musicology #342

AlternativeSoundtrack4 #9

(The Coasters – Snake and The Bookworm)

Not even half way through the film yet so looks like themusicologist is in for the long haul. I promised myself after the 12AngryMen alternativesoundtrack that I would relax the rule of only throwing down music from the year the film was released but on reflection feel that the harmonies involved are too compelling so as a compromise for The Hustler I’m restricting the music to the year the film was released, (1961), and the year preceeding it…1960.

Today’s piece of dialogue features Eddie and Sarah after having spent the last few days together. Not sure whether our man has been hustling during this time but if he has there’s no mention of it. Maybe they have found what they have both been looking for…someone to share a life with? that’s the way I’m reading it anyway.

The music is a piece of ‘Rock and Roll’ from one of the great vocal groups The Coasters, (this line up features Carl Gardner, Billy Guy, Cornell Gunter, Will “Dub” Jones and Albert “Sonny” Forriest), whose star, along with Rock and Roll’s was beginning to fade. Soul was stepping up to take it’s place because Rock and Roll was considered to have corrupted the nation’s youth !! but music is too powerful to control and what seemed at the time to be a more soothing sound was beginning to capture the attention of ‘the new breed’ who would take it on and use it to communicate a more powerful, (and popular), message of freedom and equality.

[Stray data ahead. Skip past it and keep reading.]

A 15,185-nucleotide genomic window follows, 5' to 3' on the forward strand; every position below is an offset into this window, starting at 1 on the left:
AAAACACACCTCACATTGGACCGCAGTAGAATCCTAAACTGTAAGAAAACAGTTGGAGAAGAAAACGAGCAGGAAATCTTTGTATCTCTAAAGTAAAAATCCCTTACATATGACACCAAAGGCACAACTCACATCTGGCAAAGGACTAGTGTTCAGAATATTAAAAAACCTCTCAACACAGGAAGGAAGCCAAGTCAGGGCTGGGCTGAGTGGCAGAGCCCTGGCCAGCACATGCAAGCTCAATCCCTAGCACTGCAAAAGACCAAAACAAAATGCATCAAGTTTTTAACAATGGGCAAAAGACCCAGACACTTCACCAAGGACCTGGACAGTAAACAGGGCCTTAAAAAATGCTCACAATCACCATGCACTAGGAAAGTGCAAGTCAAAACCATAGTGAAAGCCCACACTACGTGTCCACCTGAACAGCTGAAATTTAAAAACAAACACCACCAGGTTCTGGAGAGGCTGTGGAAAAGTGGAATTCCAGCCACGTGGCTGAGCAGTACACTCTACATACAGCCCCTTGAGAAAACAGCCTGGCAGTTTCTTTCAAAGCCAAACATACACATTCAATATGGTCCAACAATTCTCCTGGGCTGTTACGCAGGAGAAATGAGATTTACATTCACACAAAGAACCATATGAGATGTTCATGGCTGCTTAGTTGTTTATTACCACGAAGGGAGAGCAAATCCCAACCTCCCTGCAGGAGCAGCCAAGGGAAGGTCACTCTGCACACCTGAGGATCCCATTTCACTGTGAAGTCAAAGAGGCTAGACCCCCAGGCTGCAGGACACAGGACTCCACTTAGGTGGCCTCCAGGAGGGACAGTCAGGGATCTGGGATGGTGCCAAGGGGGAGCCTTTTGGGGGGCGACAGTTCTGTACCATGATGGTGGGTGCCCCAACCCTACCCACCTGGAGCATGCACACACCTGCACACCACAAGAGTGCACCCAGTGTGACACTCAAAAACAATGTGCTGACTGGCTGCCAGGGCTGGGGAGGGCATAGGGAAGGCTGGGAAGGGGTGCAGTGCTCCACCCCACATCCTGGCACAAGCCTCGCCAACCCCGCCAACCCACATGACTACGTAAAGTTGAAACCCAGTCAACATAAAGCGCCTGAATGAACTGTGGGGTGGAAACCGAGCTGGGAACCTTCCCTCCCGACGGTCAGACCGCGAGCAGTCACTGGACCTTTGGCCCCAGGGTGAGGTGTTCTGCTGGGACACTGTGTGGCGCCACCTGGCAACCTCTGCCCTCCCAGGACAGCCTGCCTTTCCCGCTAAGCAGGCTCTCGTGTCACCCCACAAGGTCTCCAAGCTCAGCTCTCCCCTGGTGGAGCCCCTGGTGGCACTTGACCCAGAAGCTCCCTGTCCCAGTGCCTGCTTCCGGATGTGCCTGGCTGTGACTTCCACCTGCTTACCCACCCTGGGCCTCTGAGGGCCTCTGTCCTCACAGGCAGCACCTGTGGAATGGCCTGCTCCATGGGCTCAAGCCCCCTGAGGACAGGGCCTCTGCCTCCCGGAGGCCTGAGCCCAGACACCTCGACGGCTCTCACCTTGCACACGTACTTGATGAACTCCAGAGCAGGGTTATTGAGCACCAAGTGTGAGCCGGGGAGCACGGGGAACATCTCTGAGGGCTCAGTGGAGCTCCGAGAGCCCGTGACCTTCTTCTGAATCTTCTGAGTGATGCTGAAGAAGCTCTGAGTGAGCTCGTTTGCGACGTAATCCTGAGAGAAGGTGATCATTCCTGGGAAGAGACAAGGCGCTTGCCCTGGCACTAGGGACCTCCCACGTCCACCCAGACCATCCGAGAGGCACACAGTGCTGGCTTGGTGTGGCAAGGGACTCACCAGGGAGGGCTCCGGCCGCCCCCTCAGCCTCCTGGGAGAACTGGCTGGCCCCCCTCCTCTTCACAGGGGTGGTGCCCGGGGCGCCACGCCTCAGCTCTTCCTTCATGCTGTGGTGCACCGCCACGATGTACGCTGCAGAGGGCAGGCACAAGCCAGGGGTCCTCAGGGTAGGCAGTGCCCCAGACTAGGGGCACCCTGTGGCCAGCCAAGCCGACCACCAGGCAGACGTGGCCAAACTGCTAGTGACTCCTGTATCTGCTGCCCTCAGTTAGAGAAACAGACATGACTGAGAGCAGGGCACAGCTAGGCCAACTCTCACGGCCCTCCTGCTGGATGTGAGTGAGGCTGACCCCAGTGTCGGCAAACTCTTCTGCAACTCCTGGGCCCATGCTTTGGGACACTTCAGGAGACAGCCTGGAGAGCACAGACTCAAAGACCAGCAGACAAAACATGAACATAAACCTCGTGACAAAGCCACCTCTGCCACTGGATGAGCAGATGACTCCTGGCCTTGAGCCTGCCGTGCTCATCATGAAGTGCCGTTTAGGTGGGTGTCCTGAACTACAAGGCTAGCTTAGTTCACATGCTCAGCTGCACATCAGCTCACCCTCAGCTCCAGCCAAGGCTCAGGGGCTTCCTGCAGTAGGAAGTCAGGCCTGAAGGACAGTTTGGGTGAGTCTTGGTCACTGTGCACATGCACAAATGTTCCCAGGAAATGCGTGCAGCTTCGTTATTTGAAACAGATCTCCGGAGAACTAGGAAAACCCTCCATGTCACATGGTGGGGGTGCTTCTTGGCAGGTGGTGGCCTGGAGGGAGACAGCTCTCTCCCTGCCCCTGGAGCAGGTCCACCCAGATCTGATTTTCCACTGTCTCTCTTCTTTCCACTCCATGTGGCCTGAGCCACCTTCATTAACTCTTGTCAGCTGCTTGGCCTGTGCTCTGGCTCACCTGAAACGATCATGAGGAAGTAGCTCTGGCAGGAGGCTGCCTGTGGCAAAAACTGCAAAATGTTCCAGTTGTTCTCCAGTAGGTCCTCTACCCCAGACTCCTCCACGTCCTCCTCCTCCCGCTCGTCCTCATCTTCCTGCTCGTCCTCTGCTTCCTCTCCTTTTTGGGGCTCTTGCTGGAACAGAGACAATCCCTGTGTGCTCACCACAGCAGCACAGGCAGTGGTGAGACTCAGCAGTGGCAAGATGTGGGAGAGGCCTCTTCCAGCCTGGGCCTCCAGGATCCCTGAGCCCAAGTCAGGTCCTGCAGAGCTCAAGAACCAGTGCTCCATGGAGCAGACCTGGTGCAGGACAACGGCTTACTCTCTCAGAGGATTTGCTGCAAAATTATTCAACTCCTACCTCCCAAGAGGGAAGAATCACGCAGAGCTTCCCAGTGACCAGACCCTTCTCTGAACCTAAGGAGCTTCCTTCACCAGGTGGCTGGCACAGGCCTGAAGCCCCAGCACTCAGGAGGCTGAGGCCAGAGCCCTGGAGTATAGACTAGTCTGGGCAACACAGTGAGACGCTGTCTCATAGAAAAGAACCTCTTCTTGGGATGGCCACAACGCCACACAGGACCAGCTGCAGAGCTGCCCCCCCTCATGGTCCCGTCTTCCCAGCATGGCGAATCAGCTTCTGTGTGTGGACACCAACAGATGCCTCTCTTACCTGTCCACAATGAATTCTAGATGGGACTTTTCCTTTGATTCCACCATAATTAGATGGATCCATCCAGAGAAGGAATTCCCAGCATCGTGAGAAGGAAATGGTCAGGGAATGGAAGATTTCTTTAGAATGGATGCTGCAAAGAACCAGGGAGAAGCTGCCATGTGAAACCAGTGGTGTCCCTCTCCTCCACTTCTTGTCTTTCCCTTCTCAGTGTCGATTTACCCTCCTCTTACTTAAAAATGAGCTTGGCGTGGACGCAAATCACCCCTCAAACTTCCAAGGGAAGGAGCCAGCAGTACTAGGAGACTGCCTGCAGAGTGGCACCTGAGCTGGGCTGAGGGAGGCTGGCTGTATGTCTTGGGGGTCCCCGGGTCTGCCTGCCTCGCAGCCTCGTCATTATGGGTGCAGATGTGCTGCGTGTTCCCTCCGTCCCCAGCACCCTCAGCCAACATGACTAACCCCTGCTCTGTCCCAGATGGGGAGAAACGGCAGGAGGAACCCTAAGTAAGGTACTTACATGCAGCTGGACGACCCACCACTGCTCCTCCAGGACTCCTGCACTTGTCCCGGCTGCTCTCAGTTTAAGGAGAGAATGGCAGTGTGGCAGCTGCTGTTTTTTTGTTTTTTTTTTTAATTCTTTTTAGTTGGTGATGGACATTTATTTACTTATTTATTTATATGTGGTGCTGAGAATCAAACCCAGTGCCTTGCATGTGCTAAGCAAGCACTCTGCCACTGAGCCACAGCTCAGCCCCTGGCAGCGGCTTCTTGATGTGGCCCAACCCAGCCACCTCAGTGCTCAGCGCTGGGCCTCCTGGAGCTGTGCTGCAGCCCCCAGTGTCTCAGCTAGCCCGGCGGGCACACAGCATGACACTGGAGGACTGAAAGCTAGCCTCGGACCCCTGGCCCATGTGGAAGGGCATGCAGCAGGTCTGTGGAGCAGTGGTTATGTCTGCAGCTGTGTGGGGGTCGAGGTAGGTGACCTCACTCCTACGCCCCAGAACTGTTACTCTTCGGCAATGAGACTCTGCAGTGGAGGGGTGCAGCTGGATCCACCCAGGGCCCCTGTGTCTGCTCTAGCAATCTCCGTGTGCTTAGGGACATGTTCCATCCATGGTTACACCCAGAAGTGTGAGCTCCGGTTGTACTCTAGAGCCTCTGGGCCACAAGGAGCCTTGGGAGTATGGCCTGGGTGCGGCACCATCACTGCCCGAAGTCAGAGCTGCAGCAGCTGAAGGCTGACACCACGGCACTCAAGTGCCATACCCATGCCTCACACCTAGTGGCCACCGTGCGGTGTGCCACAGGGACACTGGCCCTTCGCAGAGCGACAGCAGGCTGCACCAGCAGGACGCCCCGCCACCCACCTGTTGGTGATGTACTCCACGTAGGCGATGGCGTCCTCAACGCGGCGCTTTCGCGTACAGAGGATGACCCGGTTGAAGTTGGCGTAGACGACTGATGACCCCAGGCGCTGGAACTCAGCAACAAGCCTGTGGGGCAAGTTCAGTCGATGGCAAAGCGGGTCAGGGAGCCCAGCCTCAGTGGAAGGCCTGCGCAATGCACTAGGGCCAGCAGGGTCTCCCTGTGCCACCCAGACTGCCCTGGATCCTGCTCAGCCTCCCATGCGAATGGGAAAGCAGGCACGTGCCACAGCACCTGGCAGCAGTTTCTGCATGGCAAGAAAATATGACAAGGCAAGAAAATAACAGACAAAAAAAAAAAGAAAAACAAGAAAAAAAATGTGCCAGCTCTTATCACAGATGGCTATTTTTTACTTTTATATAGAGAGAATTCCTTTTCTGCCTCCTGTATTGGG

One thought on “musicology #342

  1. “throwing down music from the year the film was released” was always a musical/intellectual conundrum in my opinion. Films take longer to produce than records. From conception to release film-makers talk in long months, sometimes years. For record producers…. days (especially at the birth of “popular” music). Back then, by the time a film was released music had moved on…. and how!!

    That’s what knocks me out about AlternativeSoundTracks.

    On this one I listen to Jimmy Smith and I’m transported back to the (wordless) trios and quartets of the jazz inspired smokey/cooking basements and cellars of the late fifties. Then Sam Cooke’s sublime voice on Cupid perfectly catches the bright/optimistic (and very verbal) mood of the “kids” jiving in the dance-halls of the early sixties!!!
    And all that “musical action” while The Hustler went from story board to the can….. NICE.

    As for Snake And The Bookworm (or anything The Coasters)…. There’s always the exception to the rule…. QUALITY RULES.


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